Absinthe is a formerly banned spirit drink that is made with Artemisia absinthium (wormwood) and other herbs. It is also known as la fée verte (the green fairy). During the 19th century absinthe became a very popular drink in central Europe, although it was eventually banned. After being illegal for many years, true absinthe is once again legal in many countries. And like any great spirit, there are many drinking rituals surrounding it. Try one, try all — just don’t start seeing green.
Absinthe originated in the canton of Neuchâtel in Switzerland in the late 18th century. It rose to great popularity as an alcoholic drink in late 19th- and early 20th-century France, particularly among Parisian artists and writers. Owing in part to its association with bohemian culture, the consumption of absinthe was opposed by social conservatives and prohibitionists.
Ernest Hemingway, Charles Baudelaire, Paul Verlaine, Arthur Rimbaud, Henri de Toulouse-Lautrec,Amedeo Modigliani, Picasso, Vincent van Gogh, Oscar Wilde, Aleister Crowley, Erik Satie and Alfred Jarry were all known absinthe drinkers.
I have had the chance to try some over the weekend and the best way I can explain it is like a mystical wine. It enhances lights .. when I looked at lights they had a more trail like appearance. My whole body was warm as liquor but I was not unbalanced as most liquor tends to make you feel. THE TASTE … horrible lol … really is bad, Im not a fan of licorice either so Im sure that did not help. I will try more to give a more detailed experience later on. I felt a bit more focused on it almost like I had no room to focus on anything other than what I ‘really’ paid attention to, or not easily distracted to a degree.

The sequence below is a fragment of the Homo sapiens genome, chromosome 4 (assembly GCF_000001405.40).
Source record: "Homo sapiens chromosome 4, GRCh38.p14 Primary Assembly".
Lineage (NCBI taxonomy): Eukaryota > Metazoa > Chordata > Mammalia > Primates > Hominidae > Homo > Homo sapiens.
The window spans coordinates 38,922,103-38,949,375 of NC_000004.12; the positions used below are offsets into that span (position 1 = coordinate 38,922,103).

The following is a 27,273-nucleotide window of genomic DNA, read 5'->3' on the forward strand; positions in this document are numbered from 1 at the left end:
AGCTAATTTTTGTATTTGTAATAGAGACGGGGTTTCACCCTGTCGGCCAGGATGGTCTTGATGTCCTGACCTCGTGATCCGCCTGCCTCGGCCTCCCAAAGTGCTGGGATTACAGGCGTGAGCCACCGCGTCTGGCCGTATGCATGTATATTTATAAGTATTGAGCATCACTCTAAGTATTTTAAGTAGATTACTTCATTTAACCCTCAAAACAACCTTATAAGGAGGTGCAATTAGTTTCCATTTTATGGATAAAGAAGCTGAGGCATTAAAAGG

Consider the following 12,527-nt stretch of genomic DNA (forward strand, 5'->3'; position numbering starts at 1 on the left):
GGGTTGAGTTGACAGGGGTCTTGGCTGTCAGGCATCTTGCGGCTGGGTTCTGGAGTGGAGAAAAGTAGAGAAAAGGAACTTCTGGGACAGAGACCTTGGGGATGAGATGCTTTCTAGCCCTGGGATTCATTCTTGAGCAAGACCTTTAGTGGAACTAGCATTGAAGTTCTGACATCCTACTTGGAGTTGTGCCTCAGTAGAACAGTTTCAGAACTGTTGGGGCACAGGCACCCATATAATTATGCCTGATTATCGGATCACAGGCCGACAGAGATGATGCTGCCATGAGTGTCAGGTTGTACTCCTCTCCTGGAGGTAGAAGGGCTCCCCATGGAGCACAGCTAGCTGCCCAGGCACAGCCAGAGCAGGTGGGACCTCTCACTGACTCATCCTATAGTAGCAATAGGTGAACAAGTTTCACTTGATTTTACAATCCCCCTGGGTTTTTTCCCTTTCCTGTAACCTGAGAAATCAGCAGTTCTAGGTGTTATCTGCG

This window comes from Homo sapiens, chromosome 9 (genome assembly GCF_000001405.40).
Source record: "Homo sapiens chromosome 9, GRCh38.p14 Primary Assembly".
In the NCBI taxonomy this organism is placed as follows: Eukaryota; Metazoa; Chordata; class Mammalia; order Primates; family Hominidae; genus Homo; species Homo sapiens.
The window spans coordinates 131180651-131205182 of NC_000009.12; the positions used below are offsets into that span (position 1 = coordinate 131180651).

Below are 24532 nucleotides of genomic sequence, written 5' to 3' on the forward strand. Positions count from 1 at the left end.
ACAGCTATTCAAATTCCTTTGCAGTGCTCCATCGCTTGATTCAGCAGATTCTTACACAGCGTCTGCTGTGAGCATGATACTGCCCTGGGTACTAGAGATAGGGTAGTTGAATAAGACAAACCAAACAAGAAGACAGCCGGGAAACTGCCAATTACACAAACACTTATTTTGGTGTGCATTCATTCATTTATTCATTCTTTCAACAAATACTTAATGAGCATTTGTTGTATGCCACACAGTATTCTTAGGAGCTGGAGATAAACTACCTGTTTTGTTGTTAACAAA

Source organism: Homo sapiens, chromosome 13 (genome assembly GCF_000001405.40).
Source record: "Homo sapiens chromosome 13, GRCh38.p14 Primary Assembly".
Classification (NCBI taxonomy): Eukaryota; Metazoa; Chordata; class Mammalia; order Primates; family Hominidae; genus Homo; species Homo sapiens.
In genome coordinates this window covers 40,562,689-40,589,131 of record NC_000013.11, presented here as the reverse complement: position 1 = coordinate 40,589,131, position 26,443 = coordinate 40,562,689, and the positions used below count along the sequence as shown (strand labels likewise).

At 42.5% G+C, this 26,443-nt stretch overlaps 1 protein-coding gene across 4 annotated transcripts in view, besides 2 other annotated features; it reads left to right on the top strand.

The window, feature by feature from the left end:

6 ways to drink Absinthe … Wiki How
When you drink alcohol, roughly 20% is absorbed straight from your stomach into your bloodstream. The other 80% is taken up from your small intestine. This explains why eating before you drink can slow down the effects of alcohol, if your tummy is full of food, it’s harder for the alcohol to end up by the stomach walls, where it can be absorbed. It’s also why drinking on an empty stomach can have such a speedy effect, 20% of the alcohol gets STRAIGHT into your bloodstream, and straight to work.
And how DOES it work? Well, in short it tries to sloooooow your brain down. Nerve cells in your brain, and indeed in your arms and legs and everywhere else you’ve got nerves, pass messages along themselves via action potentials. However, action potentials can’t simply leap from one nerve cell to another, when they reach the end of a nerve cell they need a go-between. These go-betweens, these molecular messengers, are neurotransmitters. When an action potential arrives at the end of the nerve, the synapse, this triggers a flood of neurotransmitter molecules to be released, like a hoard of tiny very very efficient postmen, delivering messages to the nearby nerve cells.
When alcohol is in your brain, it sneakily PRETENDS to be a postman; it binds to the receptors that usually receive messages from neurotransmitters. Broadly speaking, if it binds to a receptor that usually receives exciting messages and gets motivated and gets things done, then it inhibits it; it blocks the getting-things-done messages. If it binds to a receptor that usually slows things down, however, it simply encourages it to slow things down even further. Alcohol just wants your brain to live life at a slower pace.
Read The Full Article here How Alcohol Effects Work